Skilled vacancies must be advertised at Jobcentres before non EU migrants can apply

Employers have been given just over one month’s notice of new regulations that will require them to advertise skilled vacancies through JobCentre Plus, before seeking candidates from outside the EU.

The government’s change to migrant workers regulations will deny employers the right to hire migrant workers from 1 April unless the role has already been advertised through JobCentre Plus for a minimum of two weeks, in an attempt to protect ‘British jobs for British workers’.

The change will only affect the hiring of tier 2 workers under the points-based immigration system introduced last year. Launched in November 2008, tier 2 covers skilled workers, sponsored by an employer to work in the UK.

Home Secretary Jacqui Smith said that during a downturn it was right to put British workers first. “These measures are not about narrow protectionism. We recognise that migration continues to play an important role in the UK, at the same time as we are giving greater support to domestic workers so that we can all come through the recession stronger”, she said.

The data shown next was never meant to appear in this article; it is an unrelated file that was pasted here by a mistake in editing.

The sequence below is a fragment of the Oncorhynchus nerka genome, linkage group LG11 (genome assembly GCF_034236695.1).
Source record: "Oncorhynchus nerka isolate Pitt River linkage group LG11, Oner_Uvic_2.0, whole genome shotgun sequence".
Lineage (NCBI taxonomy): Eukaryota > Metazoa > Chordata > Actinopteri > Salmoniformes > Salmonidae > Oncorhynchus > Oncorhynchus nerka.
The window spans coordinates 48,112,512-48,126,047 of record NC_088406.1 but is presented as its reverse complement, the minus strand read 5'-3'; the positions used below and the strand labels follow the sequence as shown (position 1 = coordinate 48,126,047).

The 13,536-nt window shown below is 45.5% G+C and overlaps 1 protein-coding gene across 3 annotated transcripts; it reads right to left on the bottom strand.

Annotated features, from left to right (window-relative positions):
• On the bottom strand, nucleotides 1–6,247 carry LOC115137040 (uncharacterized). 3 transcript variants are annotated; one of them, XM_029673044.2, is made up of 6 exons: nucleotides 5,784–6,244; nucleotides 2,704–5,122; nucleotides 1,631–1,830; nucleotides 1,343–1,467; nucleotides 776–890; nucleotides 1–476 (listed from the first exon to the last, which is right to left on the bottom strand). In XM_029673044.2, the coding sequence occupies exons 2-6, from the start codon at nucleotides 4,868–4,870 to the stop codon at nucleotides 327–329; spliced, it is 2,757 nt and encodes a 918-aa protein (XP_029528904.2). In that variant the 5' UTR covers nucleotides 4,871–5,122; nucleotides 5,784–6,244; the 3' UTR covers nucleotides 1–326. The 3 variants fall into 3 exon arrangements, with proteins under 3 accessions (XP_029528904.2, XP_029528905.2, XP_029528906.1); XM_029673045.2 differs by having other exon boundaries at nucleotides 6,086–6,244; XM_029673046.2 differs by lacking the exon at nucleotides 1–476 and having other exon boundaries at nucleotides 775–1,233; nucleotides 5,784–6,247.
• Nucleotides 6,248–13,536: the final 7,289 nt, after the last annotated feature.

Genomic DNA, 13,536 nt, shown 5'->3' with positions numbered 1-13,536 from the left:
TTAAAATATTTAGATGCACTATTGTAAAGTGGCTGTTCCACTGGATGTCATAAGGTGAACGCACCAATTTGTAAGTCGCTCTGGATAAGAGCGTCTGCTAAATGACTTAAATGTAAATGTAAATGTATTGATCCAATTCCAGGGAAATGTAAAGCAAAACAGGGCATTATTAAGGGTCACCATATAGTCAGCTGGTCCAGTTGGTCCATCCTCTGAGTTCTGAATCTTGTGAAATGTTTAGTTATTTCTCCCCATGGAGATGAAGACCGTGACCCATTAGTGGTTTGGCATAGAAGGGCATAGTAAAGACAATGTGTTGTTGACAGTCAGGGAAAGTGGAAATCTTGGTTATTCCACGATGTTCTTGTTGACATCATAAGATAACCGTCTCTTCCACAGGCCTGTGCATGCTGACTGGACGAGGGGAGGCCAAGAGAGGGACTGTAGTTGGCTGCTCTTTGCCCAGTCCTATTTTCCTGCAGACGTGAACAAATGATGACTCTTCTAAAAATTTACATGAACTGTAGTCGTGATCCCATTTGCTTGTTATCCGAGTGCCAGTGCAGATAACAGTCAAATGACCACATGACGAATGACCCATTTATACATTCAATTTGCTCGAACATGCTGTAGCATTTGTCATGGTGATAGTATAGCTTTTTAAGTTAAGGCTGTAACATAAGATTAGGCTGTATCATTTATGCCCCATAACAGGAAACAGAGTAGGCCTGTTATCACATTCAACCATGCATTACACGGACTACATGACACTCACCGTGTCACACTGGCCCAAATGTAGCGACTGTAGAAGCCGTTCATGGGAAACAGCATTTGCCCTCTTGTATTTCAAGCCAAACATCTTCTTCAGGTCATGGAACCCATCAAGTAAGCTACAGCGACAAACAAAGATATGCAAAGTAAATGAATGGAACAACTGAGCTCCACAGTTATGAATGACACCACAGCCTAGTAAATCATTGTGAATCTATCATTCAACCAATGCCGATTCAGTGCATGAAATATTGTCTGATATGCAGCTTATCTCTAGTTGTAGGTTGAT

Under the new regulations employers will be required to contact JobCentre Plus with details of their vacancies. In return the employer will receive a letter confirming their advert and allowing them to apply for certificates of sponsorship with the UK Borders Agency, enabling them to hire non-EU staff.

Other measures unveiled by the government to protect British jobs include reducing the number of highly skilled migrants from non-EU countries.

In order to enter Britain as a tier 1 migrant worker after April 1, the applicant will now have to possess a master’s as opposed to a bachelor degree, and should be on a salary of £20,000 a year or more, rather than £17,000.

The Home Office predicts that by raising the qualification and salary requirements the number of non-EU highly skilled workers entering Britain could be halved to 14,000 next year.

The government is also preparing to use ‘shortage occupation lists’ to trigger skills reviews with a focus on up-skilling British workers to fill vacancies.

Jacqui Smith added: “Just as in a growth period we needed migrants to support growth, it is right in a downturn to be more selective about the skill levels of those migrants, and to do more to put British workers first.”

Comments are closed.